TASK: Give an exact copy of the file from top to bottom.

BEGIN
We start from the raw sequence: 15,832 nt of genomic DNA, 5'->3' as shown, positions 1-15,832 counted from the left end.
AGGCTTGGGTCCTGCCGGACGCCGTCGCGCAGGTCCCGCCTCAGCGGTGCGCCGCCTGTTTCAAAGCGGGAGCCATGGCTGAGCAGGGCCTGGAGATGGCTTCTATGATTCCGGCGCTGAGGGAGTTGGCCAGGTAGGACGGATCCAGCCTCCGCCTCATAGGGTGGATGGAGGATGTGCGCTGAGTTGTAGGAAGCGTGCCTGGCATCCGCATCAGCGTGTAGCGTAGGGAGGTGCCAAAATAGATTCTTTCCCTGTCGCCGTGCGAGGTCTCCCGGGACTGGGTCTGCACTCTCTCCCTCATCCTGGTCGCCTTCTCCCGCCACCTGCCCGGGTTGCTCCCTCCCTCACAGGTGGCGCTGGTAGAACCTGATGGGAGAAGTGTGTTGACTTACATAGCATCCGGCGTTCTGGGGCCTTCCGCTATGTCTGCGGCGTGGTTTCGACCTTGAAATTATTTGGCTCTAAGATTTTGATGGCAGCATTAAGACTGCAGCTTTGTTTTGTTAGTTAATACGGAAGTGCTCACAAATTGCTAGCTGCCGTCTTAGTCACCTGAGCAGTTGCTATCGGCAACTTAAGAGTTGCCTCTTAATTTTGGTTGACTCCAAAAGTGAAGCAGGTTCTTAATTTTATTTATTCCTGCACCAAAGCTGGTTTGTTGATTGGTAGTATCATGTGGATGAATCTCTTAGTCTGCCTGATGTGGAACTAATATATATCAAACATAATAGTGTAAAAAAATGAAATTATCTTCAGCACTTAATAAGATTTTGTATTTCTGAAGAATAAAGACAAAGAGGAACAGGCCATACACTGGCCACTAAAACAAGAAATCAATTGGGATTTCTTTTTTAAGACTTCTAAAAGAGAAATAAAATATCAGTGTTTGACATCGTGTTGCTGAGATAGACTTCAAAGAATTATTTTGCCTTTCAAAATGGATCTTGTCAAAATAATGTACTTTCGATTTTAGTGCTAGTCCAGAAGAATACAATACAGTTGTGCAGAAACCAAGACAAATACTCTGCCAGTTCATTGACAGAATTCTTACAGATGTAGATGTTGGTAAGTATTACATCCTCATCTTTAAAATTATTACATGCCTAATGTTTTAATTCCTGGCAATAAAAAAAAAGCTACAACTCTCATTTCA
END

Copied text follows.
We start from the raw sequence: 15,832 nt of genomic DNA, 5'->3' as shown, positions 1-15,832 counted from the left end.
AGGCTTGGGTCCTGCCGGACGCCGTCGCGCAGGTCCCGCCTCAGCGGTGCGCCGCCTGTTTCAAAGCGGGAGCCATGGCTGAGCAGGGCCTGGAGATGGCTTCTATGATTCCGGCGCTGAGGGAGTTGGCCAGGTAGGACGGATCCAGCCTCCGCCTCATAGGGTGGATGGAGGATGTGCGCTGAGTTGTAGGAAGCGTGCCTGGCATCCGCATCAGCGTGTAGCGTAGGGAGGTGCCAAAATAGATTCTTTCCCTGTCGCCGTGCGAGGTCTCCCGGGACTGGGTCTGCACTCTCTCCCTCATCCTGGTCGCCTTCTCCCGCCACCTGCCCGGGTTGCTCCCTCCCTCACAGGTGGCGCTGGTAGAACCTGATGGGAGAAGTGTGTTGACTTACATAGCATCCGGCGTTCTGGGGCCTTCCGCTATGTCTGCGGCGTGGTTTCGACCTTGAAATTATTTGGCTCTAAGATTTTGATGGCAGCATTAAGACTGCAGCTTTGTTTTGTTAGTTAATACGGAAGTGCTCACAAATTGCTAGCTGCCGTCTTAGTCACCTGAGCAGTTGCTATCGGCAACTTAAGAGTTGCCTCTTAATTTTGGTTGACTCCAAAAGTGAAGCAGGTTCTTAATTTTATTTATTCCTGCACCAAAGCTGGTTTGTTGATTGGTAGTATCATGTGGATGAATCTCTTAGTCTGCCTGATGTGGAACTAATATATATCAAACATAATAGTGTAAAAAAATGAAATTATCTTCAGCACTTAATAAGATTTTGTATTTCTGAAGAATAAAGACAAAGAGGAACAGGCCATACACTGGCCACTAAAACAAGAAATCAATTGGGATTTCTTTTTTAAGACTTCTAAAAGAGAAATAAAATATCAGTGTTTGACATCGTGTTGCTGAGATAGACTTCAAAGAATTATTTTGCCTTTCAAAATGGATCTTGTCAAAATAATGTACTTTCGATTTTAGTGCTAGTCCAGAAGAATACAATACAGTTGTGCAGAAACCAAGACAAATACTCTGCCAGTTCATTGACAGAATTCTTACAGATGTAGATGTTGGTAAGTATTACATCCTCATCTTTAAAATTATTACATGCCTAATGTTTTAATTCCTGGCAATAAAAAAAAAGCTACAACTCTCATTTCA